Ten shares hit all-time low. Ten’s shares have now dropped to a new all-time low of 20 cents — that’s the equivalent of two cents before last year’s one-for-10 consolidation. It’s the market maintaining its scepticism about the changes to the media laws, including the licence fee cuts, and the chances of the company getting its $250 million loan to replace the $200 million revolving credit from the Commonwealth Bank. — Glenn Dyer

Fox News losing its hold. Donald Trump’s growing political problems are now starting to impact the previously unassailable position of the Murdoch clan’s Fox News Channel, leading some US analysts to wonder if the network’s legendary hold on its mostly older audience is as strong as previously claimed.

The big worry for Fox and the Murdoch clan is the continuing inroads that MSNBC (which is considered to be more “liberal” than the right-wing Fox News) is making in the ratings, along with the other rival, CNN. And driving that is MSNBC night-time host Rachel Maddow (she had the Trump tax return leak in March) who is a liberal woman, the direct antithesis of the sort of female host favoured by Fox. Maddow is the first openly gay prime-time news anchor in the US, a background that must get up the noses of the crassly male Fox News and the Trump White House.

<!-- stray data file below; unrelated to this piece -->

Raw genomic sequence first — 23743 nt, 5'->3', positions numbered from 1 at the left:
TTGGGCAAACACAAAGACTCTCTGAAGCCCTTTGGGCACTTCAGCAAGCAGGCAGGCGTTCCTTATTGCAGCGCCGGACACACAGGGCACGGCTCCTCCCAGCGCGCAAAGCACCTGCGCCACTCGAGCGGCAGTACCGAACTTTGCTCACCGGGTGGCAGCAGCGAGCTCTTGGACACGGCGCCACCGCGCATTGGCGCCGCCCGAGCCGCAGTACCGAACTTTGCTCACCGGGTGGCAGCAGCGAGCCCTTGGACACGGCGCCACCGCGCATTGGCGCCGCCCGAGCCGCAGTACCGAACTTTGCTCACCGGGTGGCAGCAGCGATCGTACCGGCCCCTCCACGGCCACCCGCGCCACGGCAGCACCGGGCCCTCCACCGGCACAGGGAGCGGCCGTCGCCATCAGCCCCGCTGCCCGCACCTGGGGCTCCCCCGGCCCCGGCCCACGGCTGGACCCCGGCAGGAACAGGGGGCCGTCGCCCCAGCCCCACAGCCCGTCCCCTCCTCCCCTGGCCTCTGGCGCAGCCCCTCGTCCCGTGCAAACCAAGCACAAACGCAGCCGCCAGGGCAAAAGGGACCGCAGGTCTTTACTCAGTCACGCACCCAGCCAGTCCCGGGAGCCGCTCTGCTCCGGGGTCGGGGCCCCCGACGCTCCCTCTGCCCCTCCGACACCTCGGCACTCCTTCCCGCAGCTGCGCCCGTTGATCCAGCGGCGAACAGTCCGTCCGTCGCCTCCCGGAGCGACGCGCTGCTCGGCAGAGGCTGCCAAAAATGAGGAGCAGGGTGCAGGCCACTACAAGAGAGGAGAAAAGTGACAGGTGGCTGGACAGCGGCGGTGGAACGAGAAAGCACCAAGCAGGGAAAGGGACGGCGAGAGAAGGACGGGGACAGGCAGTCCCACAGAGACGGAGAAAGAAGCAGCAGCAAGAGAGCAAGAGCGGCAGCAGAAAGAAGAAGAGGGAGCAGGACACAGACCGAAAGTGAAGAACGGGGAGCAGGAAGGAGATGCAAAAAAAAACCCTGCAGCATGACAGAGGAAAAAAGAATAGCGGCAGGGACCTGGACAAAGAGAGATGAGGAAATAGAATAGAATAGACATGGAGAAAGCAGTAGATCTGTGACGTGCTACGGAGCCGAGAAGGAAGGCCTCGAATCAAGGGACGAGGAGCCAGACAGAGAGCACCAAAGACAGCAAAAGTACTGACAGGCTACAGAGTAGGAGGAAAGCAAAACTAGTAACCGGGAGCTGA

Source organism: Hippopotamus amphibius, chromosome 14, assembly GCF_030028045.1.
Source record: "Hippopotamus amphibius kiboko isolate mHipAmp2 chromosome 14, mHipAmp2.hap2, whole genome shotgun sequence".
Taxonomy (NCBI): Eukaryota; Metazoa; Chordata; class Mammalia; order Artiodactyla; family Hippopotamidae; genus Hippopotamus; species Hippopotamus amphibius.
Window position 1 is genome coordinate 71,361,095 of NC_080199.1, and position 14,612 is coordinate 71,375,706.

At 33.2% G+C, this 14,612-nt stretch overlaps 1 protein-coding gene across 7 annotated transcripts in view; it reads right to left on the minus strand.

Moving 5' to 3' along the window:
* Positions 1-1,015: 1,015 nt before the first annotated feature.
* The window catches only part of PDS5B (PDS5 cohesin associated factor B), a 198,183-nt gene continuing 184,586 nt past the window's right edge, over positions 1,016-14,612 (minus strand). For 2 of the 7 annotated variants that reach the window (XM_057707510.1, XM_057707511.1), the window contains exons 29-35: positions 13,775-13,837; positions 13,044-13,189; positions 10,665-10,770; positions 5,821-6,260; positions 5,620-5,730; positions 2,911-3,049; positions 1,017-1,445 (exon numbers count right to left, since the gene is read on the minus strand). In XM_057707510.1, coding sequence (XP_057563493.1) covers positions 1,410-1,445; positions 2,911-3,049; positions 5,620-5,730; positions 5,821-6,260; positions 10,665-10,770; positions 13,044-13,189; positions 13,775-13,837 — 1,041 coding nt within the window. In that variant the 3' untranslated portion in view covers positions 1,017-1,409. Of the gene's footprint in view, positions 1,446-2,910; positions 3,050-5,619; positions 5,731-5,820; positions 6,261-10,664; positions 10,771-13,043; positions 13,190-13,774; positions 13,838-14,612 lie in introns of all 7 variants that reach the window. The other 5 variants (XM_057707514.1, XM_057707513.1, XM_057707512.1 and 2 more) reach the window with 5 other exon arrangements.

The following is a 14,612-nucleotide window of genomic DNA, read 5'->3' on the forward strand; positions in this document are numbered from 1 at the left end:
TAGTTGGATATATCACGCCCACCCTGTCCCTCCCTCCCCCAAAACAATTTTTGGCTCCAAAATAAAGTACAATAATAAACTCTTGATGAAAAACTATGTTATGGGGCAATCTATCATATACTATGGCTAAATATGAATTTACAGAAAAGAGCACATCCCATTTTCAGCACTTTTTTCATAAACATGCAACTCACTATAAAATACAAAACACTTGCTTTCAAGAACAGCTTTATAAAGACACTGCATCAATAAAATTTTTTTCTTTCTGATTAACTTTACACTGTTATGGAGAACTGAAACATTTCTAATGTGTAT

But she and her network are at last having a growing impact on the US political debate. Ratings for last week show that MSNBC was No. 1 among cable news networks in prime time news-demo viewers. MSNBC clocked an average of 610,000 viewers aged 25-54 in evening prime time. CNN was second with 588,000, and Fox News was third with 497,000. said Fox had five consecutive third-place finishes in prime time last week — its longest No. 3 streak in the demographic for 17 years.

If this continues for much longer, Fox News’ supremacy will be under more pressure than it has been for years. The move away from Fox has coincided with the increasing problems for President Trump. 

But the biggest change is happening in the 8pm to 10pm slot — that used to be dominated by Fox’s Bill O’Reilly, who was sacked and paid a reported US$25 million to leave after a torrent of sexual harassment claims proved too much for the Murdochs and advertisers. Now CNN’s Anderson Cooper has grabbed the top spot at 8pm with O’Reilly’s replacement, Tucker Carlson (chosen personally by Rupert Murdoch), in third last week.